I was unable to test this light in extreme conditions (below freezing, in driving rain, etc), but for the short time I had it this was an absolutely fantastic bicycle headlight. I recommend this light, and the $150 retail price is pretty amazing for a light this bright. This was my fourth NiteRider headlight I’ve owned, and every single one of them have been absolutely reliable and durable for the time I’ve used them.

I’ll be at SF Bike Expo this weekend and will look around for a replacement while there. In the meantime, I’m the dork with a Princeton Tec PUSH headlight taped to the top of my helmet.

Buy from your LBS, or online from Jenson USA or I might get a dollar or two if you buy through those links. Jenson USA pays me more, but they also charge you more. Thank you either way.


  1. I like the NiteRider MiNewt lights, but most of their mounts leave a lot to be desired, as you experienced. The MiNewt USB lights swivel too easily, and even when I tighten up that screw underneath with LocTite, it still loosens up. The Pro lights, similar to the mount on their earlier halogen models, have a beefy mount; I am pretty sure those were explicitly designed to withstand mountain biking. 

    If the mount can’t survive a bus trip, I am of the opinion that the mount is a seriously bad design. I’m not expecting apocalyptic conditions, but some rattling should be survivable.

  2. Yup, my MyNewt 600 hit the deck a couple times while riding, the mount is certainly not up to the task of carrying the light. The battery came loose in the compartment, and it no longer charges reliably. I’ve moved on to a generator hub and a light weight light bolted onto a rack. Wish I’d done it earlier.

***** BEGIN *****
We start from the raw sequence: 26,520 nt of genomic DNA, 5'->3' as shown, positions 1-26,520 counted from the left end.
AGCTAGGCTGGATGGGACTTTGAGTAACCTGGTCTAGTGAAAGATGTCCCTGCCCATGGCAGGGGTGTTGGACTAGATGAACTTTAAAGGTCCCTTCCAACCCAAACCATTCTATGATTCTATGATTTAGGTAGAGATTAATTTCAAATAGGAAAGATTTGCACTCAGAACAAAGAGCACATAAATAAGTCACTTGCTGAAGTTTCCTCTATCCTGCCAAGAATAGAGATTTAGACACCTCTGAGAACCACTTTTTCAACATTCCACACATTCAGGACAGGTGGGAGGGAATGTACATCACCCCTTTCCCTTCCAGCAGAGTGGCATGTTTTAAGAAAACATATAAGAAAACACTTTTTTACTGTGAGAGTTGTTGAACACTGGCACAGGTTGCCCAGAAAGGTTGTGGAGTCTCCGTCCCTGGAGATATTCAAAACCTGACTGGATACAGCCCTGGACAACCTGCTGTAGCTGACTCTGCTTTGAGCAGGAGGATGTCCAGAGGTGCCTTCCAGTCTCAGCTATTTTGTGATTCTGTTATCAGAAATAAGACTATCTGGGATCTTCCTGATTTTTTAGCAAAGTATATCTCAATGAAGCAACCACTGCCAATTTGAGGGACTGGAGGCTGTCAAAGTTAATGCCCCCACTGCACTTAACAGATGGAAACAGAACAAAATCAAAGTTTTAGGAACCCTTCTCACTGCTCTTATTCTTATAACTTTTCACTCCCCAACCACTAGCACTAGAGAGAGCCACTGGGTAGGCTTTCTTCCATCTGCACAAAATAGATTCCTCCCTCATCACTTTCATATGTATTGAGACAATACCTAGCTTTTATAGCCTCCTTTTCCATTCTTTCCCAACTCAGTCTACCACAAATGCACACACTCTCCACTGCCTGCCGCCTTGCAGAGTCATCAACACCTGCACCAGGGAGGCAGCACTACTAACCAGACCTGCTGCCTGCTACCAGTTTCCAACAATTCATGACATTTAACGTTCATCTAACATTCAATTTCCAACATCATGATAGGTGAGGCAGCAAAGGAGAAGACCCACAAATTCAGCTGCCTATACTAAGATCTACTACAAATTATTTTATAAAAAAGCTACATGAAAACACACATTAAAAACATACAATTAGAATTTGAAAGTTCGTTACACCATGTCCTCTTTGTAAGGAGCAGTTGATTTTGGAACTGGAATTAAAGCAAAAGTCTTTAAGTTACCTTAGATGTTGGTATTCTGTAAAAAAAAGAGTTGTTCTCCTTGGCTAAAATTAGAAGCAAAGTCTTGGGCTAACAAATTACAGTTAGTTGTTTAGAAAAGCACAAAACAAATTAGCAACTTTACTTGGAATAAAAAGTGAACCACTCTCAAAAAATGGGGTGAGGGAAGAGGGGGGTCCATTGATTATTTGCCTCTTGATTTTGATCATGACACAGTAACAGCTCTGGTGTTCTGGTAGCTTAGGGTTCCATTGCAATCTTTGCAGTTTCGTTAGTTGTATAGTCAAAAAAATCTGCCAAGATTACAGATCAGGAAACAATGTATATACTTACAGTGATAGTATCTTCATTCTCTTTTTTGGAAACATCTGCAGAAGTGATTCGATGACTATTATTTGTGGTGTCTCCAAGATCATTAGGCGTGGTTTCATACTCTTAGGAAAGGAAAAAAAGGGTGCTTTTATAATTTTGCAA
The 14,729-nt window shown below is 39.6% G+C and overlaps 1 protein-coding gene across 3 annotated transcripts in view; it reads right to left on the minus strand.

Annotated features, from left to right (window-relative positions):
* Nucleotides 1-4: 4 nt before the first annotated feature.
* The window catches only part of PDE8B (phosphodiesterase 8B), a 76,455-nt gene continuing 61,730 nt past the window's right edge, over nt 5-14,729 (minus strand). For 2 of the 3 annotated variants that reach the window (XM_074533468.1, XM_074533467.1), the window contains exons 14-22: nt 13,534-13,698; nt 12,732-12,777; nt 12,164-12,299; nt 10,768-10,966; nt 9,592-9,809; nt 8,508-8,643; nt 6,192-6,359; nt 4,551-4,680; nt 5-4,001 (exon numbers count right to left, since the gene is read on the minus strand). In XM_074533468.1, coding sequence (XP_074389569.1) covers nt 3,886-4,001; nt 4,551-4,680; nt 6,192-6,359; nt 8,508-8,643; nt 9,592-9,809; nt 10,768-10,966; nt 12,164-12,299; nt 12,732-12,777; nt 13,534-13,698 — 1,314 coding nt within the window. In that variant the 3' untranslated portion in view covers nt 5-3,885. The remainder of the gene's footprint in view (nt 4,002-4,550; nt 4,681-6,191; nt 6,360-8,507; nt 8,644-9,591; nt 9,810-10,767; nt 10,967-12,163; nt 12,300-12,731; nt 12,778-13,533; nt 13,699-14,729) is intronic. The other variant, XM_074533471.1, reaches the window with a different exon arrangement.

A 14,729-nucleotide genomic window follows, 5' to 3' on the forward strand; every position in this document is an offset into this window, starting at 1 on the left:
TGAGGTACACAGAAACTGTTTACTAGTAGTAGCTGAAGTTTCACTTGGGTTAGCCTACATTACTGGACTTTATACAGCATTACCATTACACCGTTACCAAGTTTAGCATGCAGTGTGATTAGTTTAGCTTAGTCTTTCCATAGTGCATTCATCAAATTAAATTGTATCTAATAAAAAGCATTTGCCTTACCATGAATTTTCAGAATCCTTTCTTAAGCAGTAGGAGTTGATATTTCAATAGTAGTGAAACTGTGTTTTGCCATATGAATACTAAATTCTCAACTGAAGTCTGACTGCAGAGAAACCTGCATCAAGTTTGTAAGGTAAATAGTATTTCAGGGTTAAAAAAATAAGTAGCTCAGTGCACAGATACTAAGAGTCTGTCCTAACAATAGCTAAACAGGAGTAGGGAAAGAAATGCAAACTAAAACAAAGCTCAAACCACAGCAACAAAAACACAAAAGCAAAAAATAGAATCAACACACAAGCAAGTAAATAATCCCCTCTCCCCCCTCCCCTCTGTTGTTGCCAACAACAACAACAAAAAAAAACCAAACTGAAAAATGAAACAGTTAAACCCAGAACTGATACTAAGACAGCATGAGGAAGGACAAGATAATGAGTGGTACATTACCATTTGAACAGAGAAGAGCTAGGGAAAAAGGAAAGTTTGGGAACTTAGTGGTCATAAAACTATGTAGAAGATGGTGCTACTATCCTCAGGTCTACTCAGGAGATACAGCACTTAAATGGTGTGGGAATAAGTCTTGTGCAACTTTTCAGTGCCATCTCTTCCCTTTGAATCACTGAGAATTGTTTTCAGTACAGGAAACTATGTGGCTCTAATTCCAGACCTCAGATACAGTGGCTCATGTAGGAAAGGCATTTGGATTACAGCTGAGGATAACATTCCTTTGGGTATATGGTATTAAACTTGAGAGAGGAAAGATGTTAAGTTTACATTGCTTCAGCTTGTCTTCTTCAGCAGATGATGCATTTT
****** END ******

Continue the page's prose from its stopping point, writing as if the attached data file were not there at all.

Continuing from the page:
3. I can vouch for good service from NiteRider; MyNewt 150 wouldn’t keep a charge after 6 months of very light, get it?, use — I’m a daytime rider mostly, but when I had this problem they quickly gave me a return authorization. They repaired it in about a week.

  4. Agreed about mount strength, though in my case the bus ride is 20 miles long at highway speeds, so a little bouncier than your typical crosstown bike trip.

  5. Hmm, I didn’t know the mount won’t even hold up to a simple bike ride.  That’s unfortunate. The light+battery combo does make the light heavier, and the mount is probably designed more for something  a little less weighty.

  6. I have had this light for several months and the only time I had a mounting issue was when I did not clamp it tight enough.  The light would slowly droop and I would have to constantly bring it back up.  Other than that, like Richard, I would highly recommend this light.

  7. I’ve got the competitor model, a “Cygolite Expilion” 250 lumen wireless light and have had it for about 9 months.  So far, the light hasn’t departed the mount after being subjected to 60 miles on front of a bus and 15 miles on the road each work day for my commute.  While not up to the 600 lumen of your tested model, I have found the 250 lumen Cygolite to provide adequate lighting for me to see my way at night.  Cygolite now has a 600 lumen wireless model too.  It would be nice if you could test the two, lights and mounts, side by side.


  8. I have this light and I like it, except that I can’t clamp it tight enough to stay in place. I’m constantly rotating it back in place. I’m looking at wrapping some type of tape around the bar to keep it from slipping.

  9. Just go to your local home improvement store and get some rubber gasket material.  Cut to fit, and you won’t have issues anymore!